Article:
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Molecular Pathways of Colon Inflammation Induced by Cancer Immunotherapy (CD3)
Adrienne M. Luoma, Shengbao Suo, Hannah L. Williams, Tatyana Sharova, Keri Sullivan, Michael Manos, Peter Bowling, F. Stephen Hodi, Osama Rahma, Ryan J. Sullivan, Genevieve M. Boland, Jonathan A. Nowak, Stephanie K. Dougan, Michael Dougan, Guo-Cheng Yuan, Kai W. Wucherpfennig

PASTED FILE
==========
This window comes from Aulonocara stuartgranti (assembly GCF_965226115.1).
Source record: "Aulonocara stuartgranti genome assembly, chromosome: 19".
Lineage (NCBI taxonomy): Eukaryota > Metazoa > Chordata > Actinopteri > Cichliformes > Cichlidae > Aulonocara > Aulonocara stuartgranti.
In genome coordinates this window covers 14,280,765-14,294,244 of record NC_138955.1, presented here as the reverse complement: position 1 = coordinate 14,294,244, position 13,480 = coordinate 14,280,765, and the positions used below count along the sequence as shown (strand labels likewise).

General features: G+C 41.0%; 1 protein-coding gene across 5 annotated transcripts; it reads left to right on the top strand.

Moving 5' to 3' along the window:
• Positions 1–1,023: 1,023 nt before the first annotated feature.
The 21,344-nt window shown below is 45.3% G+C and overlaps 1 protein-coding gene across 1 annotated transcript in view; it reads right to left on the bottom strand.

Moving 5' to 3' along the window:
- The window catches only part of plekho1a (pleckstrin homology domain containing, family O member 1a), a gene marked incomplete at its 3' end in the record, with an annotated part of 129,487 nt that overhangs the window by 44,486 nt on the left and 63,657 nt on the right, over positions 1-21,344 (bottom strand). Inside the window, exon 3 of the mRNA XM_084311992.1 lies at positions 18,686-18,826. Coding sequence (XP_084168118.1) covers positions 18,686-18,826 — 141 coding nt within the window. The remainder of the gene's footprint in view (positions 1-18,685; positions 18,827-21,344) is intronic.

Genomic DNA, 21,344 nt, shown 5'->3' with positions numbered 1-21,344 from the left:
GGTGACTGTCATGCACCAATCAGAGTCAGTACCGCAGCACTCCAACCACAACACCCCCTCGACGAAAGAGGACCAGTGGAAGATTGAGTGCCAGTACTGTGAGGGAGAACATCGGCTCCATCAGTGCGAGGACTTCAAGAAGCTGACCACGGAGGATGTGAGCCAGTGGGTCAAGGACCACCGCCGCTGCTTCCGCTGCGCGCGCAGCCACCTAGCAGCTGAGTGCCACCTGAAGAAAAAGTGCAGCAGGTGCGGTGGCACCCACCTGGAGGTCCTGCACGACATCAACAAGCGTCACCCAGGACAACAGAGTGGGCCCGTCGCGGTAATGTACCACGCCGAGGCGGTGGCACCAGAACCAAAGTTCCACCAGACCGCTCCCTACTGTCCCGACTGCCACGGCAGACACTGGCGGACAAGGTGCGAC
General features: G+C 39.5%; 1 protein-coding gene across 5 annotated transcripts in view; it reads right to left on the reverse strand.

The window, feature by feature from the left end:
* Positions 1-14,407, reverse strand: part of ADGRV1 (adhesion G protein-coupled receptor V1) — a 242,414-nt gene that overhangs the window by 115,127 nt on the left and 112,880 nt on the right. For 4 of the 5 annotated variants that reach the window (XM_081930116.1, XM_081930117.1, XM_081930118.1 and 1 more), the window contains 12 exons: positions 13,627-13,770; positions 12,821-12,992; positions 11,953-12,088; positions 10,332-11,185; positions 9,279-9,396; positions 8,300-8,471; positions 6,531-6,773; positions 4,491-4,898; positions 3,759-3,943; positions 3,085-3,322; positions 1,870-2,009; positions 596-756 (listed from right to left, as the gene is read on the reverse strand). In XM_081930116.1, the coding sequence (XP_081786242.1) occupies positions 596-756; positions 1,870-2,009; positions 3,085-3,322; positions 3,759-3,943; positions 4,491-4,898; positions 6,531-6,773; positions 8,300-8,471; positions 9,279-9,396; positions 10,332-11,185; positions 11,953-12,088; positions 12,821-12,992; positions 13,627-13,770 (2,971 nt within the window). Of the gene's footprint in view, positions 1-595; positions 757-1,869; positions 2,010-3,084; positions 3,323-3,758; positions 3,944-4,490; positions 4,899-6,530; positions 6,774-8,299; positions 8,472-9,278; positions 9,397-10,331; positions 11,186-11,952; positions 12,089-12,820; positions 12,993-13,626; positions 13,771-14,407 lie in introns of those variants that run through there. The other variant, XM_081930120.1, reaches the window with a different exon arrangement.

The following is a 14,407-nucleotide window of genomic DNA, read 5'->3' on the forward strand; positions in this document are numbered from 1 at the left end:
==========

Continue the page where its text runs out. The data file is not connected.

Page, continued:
Checkpoint blockade with antibodies specific for the PD-1 and CTLA-4 inhibitory receptors can induce durable responses in a wide range of human cancers. However, the immunological mechanisms responsible for severe inflammatory side effects remain poorly understood. Here we report a comprehensive single-cell analysis of immune cell populations in colitis, a common and severe side effect of checkpoint blockade. We observed a striking accumulation of CD8 T cells with highly cytotoxic and proliferative states and no evidence of regulatory T cell depletion. T cell receptor (TCR) sequence analysis demonstrated that a substantial fraction of colitis-associated CD8 T cells originated from tissue-resident populations, explaining the frequently early onset of colitis symptoms following treatment initiation. Our analysis also identified cytokines, chemokines, and surface receptors that could serve as therapeutic targets for colitis and potentially other inflammatory side effects of checkpoint blockade.